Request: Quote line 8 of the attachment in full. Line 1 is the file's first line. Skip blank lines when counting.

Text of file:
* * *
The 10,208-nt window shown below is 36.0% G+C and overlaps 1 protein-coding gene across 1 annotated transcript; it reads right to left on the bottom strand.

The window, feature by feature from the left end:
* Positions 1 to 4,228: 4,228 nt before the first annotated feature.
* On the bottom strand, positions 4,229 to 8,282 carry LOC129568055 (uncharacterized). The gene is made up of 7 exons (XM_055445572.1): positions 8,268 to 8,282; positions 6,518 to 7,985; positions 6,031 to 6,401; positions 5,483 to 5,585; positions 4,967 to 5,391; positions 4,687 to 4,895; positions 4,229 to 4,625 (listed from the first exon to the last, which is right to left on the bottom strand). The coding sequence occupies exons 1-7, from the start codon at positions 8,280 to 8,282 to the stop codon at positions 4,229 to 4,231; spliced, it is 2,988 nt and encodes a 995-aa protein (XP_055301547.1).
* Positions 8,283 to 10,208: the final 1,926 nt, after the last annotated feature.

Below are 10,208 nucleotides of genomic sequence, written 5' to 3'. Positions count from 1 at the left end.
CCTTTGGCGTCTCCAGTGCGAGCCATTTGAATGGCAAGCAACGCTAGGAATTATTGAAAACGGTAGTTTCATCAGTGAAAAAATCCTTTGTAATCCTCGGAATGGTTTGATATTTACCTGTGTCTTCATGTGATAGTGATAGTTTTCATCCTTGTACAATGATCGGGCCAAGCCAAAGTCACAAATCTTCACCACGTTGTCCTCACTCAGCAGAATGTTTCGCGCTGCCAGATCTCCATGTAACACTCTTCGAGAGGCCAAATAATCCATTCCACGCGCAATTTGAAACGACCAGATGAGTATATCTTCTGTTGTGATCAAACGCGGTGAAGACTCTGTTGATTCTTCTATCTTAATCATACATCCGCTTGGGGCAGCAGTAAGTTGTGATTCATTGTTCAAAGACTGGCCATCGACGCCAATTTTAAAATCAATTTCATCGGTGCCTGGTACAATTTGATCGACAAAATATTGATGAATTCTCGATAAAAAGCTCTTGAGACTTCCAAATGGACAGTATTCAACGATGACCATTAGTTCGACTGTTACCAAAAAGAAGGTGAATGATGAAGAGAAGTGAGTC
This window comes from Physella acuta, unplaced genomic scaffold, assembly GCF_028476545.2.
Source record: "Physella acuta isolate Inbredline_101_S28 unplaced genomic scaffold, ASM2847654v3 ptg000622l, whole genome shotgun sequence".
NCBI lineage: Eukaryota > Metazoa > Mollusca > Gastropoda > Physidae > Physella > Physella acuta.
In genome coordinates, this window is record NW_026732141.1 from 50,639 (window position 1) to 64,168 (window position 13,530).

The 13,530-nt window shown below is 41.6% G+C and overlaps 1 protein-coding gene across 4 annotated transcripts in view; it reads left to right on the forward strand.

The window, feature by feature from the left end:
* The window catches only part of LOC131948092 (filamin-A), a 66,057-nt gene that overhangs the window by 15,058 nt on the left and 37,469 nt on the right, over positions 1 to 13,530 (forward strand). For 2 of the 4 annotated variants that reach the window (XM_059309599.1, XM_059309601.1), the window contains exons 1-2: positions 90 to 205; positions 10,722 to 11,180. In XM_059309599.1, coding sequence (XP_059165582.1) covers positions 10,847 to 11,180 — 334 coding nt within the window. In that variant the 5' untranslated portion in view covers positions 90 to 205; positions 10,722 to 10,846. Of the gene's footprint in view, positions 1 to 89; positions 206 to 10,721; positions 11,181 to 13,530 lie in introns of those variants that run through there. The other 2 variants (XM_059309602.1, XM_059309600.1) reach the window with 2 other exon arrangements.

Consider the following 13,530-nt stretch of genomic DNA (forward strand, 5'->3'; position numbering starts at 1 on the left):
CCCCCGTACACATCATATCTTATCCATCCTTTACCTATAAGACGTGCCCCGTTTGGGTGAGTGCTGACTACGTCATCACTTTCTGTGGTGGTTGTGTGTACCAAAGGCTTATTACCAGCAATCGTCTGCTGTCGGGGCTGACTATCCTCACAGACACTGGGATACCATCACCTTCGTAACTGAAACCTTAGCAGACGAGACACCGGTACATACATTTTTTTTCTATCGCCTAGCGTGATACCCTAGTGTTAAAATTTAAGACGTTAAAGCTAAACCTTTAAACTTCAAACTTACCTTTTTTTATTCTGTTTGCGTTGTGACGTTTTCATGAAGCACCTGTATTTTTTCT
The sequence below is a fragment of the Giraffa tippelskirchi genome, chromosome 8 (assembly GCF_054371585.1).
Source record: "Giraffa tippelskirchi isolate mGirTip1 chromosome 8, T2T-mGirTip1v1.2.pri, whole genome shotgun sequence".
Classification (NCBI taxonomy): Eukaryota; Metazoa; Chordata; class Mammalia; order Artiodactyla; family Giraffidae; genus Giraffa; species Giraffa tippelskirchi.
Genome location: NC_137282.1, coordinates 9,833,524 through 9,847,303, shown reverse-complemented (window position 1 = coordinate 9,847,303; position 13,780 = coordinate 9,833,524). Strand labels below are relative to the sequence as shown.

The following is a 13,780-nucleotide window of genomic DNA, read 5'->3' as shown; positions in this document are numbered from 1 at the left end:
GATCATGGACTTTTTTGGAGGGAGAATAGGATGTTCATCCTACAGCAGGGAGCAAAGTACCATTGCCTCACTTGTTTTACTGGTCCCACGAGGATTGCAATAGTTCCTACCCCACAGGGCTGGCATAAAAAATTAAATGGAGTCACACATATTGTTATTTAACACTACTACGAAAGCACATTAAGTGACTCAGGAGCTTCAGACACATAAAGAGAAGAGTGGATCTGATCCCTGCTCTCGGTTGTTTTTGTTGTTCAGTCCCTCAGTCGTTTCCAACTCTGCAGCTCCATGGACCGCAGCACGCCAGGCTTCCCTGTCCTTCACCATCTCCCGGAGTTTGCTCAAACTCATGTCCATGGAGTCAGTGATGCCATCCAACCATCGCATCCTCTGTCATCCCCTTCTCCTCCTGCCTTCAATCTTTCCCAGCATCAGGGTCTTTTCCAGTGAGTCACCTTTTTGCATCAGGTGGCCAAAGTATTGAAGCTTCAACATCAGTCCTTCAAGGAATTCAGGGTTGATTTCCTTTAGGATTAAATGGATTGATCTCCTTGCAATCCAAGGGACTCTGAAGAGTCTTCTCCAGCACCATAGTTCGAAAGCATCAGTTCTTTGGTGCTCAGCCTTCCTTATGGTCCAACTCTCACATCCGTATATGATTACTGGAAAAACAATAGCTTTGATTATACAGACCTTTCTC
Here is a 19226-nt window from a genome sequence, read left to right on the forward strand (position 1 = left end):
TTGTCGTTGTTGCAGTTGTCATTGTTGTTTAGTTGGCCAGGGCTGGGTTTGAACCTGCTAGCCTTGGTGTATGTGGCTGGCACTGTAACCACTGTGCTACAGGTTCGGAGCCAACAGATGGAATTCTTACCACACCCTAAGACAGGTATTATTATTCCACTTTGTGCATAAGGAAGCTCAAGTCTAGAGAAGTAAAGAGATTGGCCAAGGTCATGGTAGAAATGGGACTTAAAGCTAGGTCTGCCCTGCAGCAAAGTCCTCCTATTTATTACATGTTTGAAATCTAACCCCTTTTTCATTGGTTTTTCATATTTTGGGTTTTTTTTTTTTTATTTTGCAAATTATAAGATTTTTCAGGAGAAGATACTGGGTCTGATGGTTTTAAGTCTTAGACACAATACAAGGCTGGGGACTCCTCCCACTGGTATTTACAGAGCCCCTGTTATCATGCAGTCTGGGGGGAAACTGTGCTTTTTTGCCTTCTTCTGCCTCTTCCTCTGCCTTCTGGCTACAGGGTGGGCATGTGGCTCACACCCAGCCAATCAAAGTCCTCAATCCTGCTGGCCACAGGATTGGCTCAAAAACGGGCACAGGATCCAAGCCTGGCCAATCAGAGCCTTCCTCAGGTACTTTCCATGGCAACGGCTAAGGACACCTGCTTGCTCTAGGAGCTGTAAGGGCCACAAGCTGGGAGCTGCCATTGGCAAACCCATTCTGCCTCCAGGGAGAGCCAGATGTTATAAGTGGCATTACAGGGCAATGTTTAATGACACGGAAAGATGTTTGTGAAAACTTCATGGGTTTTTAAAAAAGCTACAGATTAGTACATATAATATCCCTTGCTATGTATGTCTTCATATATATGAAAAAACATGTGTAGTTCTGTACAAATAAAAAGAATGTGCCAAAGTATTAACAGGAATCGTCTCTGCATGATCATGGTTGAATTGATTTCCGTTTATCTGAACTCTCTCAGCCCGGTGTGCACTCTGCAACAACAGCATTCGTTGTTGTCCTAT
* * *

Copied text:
This window comes from Physella acuta, unplaced genomic scaffold, assembly GCF_028476545.2.